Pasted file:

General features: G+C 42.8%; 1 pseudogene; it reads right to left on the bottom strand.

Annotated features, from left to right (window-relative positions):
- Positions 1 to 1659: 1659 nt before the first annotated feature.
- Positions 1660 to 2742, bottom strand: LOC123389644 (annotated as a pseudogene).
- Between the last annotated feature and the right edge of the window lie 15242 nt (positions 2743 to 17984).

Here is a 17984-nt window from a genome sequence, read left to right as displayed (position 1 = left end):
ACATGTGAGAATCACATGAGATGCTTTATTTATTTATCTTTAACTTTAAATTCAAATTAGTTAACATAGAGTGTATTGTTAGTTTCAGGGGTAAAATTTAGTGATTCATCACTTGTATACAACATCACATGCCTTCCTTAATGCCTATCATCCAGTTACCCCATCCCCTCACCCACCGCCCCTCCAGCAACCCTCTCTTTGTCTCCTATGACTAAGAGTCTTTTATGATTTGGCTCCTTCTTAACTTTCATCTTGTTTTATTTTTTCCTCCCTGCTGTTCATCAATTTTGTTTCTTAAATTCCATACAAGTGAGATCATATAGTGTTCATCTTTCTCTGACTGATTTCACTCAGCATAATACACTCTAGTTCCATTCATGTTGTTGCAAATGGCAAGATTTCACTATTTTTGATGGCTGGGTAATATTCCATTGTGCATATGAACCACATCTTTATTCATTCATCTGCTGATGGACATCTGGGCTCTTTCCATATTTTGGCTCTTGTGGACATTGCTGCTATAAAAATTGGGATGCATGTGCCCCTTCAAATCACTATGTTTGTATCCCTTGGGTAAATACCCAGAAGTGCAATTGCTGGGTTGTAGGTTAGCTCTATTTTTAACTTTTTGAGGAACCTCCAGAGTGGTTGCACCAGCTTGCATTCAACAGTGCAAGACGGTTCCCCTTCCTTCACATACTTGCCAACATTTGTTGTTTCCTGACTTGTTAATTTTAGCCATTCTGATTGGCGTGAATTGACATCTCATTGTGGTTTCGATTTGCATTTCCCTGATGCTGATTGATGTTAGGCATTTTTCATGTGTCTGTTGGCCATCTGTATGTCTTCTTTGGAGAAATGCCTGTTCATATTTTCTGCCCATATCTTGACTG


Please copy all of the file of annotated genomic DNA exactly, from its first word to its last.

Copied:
General features: G+C 42.8%; 1 pseudogene; it reads right to left on the bottom strand.

Annotated features, from left to right (window-relative positions):
- Positions 1 to 1659: 1659 nt before the first annotated feature.
- Positions 1660 to 2742, bottom strand: LOC123389644 (annotated as a pseudogene).
- Between the last annotated feature and the right edge of the window lie 15242 nt (positions 2743 to 17984).

Here is a 17984-nt window from a genome sequence, read left to right as displayed (position 1 = left end):
ACATGTGAGAATCACATGAGATGCTTTATTTATTTATCTTTAACTTTAAATTCAAATTAGTTAACATAGAGTGTATTGTTAGTTTCAGGGGTAAAATTTAGTGATTCATCACTTGTATACAACATCACATGCCTTCCTTAATGCCTATCATCCAGTTACCCCATCCCCTCACCCACCGCCCCTCCAGCAACCCTCTCTTTGTCTCCTATGACTAAGAGTCTTTTATGATTTGGCTCCTTCTTAACTTTCATCTTGTTTTATTTTTTCCTCCCTGCTGTTCATCAATTTTGTTTCTTAAATTCCATACAAGTGAGATCATATAGTGTTCATCTTTCTCTGACTGATTTCACTCAGCATAATACACTCTAGTTCCATTCATGTTGTTGCAAATGGCAAGATTTCACTATTTTTGATGGCTGGGTAATATTCCATTGTGCATATGAACCACATCTTTATTCATTCATCTGCTGATGGACATCTGGGCTCTTTCCATATTTTGGCTCTTGTGGACATTGCTGCTATAAAAATTGGGATGCATGTGCCCCTTCAAATCACTATGTTTGTATCCCTTGGGTAAATACCCAGAAGTGCAATTGCTGGGTTGTAGGTTAGCTCTATTTTTAACTTTTTGAGGAACCTCCAGAGTGGTTGCACCAGCTTGCATTCAACAGTGCAAGACGGTTCCCCTTCCTTCACATACTTGCCAACATTTGTTGTTTCCTGACTTGTTAATTTTAGCCATTCTGATTGGCGTGAATTGACATCTCATTGTGGTTTCGATTTGCATTTCCCTGATGCTGATTGATGTTAGGCATTTTTCATGTGTCTGTTGGCCATCTGTATGTCTTCTTTGGAGAAATGCCTGTTCATATTTTCTGCCCATATCTTGACTG